• There was a lack of communication between the nursing station on the fourth floor and Physical Therapy or Occupational Therapy. I was present when Mrs. White was supposed to receive OT. We were waiting; I checked with the desk. OT had been changed with PT. No one had told Mrs. White or me. I went to PT on the 14th floor checking to see if PT was coming and I was assured by the one in charge that a gentleman was coming to give Mrs. White PT. We waited an hour. I checked back with the desk and got a different story. Purely by chance, the Social Worker came in on another matter and Mrs. White told her she was disgusted; here she was supposed to be receiving rehab and not only was there no rehab on Saturday and Sunday, but there was no rehabbing being done that Friday afternoon. The Social Worker spoke to the nurse who had to call PT. Then it was revealed that the person we were waiting for had left for the day (hours before). No one told the desk; no one told us. I and Mrs. White's personal assistant ended up giving her the PT. (They also made it up to her by giving her PT on Saturday, thankfully.) In regard to PT and OT, we never knew which was coming. We weren't sure when they were coming...a specific time, per se. If there is there a set schedule of times or a "fly by the seat of your pants" arrangement, we never knew which was in operation and neither did the nurse's station which was not always in the loop. The inefficiency declines the overall quality care given at this facility. The elderly need routines to promote their sense of calm; chaos does not promote calm, but quite the opposite...their agitation. Such was the case with Mrs. White.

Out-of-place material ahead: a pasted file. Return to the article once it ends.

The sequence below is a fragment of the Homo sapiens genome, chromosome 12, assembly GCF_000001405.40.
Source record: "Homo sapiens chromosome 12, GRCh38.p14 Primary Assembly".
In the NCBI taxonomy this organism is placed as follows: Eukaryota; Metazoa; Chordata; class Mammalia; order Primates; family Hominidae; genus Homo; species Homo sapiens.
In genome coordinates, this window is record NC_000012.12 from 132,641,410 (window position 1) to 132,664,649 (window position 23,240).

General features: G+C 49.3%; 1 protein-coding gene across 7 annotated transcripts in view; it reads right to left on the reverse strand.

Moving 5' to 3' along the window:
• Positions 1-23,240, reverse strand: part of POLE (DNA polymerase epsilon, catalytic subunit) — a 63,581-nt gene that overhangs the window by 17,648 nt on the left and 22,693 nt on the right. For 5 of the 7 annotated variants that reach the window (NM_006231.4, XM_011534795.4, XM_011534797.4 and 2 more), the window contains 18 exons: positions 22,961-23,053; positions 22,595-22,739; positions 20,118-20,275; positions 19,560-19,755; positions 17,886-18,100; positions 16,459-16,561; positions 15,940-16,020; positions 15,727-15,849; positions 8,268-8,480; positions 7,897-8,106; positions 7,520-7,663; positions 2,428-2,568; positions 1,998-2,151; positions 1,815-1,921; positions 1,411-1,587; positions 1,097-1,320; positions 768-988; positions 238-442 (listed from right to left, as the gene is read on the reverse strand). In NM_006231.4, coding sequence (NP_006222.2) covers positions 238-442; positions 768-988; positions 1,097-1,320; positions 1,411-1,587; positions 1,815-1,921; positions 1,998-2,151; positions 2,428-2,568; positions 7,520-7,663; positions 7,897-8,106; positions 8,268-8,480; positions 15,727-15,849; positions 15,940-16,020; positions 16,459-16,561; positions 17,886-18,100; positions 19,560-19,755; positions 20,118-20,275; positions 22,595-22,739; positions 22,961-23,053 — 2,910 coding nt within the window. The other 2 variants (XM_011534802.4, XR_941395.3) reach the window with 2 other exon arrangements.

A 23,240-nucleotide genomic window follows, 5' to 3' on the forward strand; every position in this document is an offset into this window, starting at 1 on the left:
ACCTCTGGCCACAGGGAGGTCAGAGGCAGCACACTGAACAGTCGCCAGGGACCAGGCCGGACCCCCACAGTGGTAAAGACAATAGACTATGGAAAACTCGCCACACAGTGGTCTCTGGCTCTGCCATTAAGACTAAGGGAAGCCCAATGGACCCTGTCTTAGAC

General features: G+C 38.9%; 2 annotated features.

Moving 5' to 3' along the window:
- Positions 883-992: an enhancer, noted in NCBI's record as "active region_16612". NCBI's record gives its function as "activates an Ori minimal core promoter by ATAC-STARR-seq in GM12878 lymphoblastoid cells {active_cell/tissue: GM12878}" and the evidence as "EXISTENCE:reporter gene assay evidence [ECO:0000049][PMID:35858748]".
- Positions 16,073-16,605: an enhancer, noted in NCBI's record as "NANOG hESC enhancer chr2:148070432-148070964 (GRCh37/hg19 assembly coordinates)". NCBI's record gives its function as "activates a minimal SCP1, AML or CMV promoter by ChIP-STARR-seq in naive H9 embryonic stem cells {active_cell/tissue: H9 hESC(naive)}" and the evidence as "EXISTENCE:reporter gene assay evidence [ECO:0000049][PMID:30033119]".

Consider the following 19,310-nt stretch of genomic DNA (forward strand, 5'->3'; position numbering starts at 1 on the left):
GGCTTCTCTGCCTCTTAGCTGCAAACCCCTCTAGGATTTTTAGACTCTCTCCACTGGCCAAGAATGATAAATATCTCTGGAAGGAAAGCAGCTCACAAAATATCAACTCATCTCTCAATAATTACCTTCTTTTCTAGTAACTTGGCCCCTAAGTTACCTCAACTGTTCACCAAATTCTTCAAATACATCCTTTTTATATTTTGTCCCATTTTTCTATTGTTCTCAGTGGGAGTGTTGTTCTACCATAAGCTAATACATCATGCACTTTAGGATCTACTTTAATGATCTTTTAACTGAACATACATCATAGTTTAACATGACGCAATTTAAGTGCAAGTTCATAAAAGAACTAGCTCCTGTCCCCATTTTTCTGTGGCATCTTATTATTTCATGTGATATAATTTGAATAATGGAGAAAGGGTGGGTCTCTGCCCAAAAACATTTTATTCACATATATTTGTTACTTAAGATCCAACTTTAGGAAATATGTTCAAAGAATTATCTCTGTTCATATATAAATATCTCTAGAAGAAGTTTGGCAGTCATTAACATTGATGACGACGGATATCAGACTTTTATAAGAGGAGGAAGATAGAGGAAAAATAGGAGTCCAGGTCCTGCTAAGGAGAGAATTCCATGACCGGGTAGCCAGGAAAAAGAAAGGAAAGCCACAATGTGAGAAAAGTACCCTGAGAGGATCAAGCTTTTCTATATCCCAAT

• PT and OT are only given five days. This doesn't progress the patients as quickly as they should be progressed, especially for the elderly who have to wait two days, Friday to Monday to work on their mobility again. When the elderly arrive at PT and OT on Monday, they are stiff, achy and not mobile. Why? They have not been moving over the weekend; this is really untenable. Medicare is paying for a day when there is mobility for others, only not the patients who are supposed to be in rehab for the PT and OT. If I and Mrs. White's personal assistant and nieces weren't there to work with her physically on the "staff's days off," and intermittently during the day she would still be in rehab or moved to the connected nursing home because her 30 day Medicare would have run out. I spoke to a friend of mine who is a nurse with a Master's Degree from Stony Brook University; she works at North Shore Long Island Jewish. I told her the situation. She responded, "It's not a good rehab. They are open 24/7 and they should be giving PT and OT six days a week." I pressed the issue, dubious about what my nurse friend was saying. She affirmed, "It's not a good rehab!" I would like to think my cousin Mrs. White was at a good rehab. Now I don't know. Maybe I shouldn't ask such questions of a professional who is in a position to deliver an informed judgment. Maybe I should just live in a delusion, forgetting what I saw and what my relative experienced!
    Letter Continued July 28, 2011  Part III (of the series)